Twelve weeks, for an adult, seems like it is not a lot of time, until you begin to think about it: Roughly a semester
. An approximate fiscal
yardstick too short to determine a trend
. A quarter of a year. A single season
in a single trip around the sun. Enough time to train a soldier to kill, but not enough time to teach him to think.
Twelve weeks is a trimester in the gestation of the human being. It takes three months to make an average movie of the week for NBC, CBS, or ABC. Ninety days is the sort of jail sentence one gets for drunk driving, unless one has spent the same amount of time in a rehab center previous to the offense. It's a period of time so...uncertain...in so many ways that we often ask for more time while we consider its implications.
Twelve weeks, however, is more than enough hours, minutes, and seconds to become addicted to heroin, crack cocaine, opium, and Everything2.
I discovered this last night when my borrowed computer's screen flashed an ominous 403 alert. Warning. Indication. Whatever they call it. A combination of phosphorescent ones and zeros that speaks volumes to computer-savvy users, but which meant only one thing to me: I did not have permission to search the E2 index, which is something I never knew I was doing in the first place. I could not log on. I immediately thought it was something I had done and sent pitiful emails to people here that I thought could help. Little did I know that they too would soon suffer E2 withdrawal.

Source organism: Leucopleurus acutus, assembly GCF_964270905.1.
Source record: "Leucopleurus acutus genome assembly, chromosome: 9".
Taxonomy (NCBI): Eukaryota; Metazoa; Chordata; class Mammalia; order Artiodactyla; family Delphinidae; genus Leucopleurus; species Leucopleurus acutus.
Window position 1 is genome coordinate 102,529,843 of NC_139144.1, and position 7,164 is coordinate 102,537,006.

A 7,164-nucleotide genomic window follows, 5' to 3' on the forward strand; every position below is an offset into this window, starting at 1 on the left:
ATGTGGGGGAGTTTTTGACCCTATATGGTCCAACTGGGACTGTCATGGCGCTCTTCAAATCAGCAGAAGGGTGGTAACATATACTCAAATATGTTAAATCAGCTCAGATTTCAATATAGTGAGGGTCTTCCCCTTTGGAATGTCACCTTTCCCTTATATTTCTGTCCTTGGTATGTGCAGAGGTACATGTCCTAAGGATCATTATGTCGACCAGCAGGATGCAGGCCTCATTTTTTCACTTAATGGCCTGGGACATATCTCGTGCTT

The site was down for repairs, nate reported today, and I was physically aching for my fix, no less, I was sure, than a not-particularly proficient heroin addict. I had a litany of things I wanted to accomplish while I had those quiet morning hours to myself. It wasn't fair. I was blind with frustration. I tried to log on a dozen times; I searched google, hoping to sneak in that way. The cached pages that popped up with names I've known for twelve short weeks tormented me.
I realized: these were friends now, and I missed them. New good kind dependable friends, as sure as my motorcycle buddies, steady as my work partners who've fought the wars with me.
I forced myself to bed. No writeup. No editing. No nukes. No laughs. No epiphanies.
No Everything2 for the first night in 92 consecutive nights.
And when I awoke this morning and got my coffee and went through the familiar motions of virtually crossing the country, enduring great trepidation as time seemed to stand still while the hard disk whirred; when the home page loaded and the date was correct in its ofttimes snotty Greenwich way, I was happy.
I am an Everything2 Addict. And so, I hope, are You.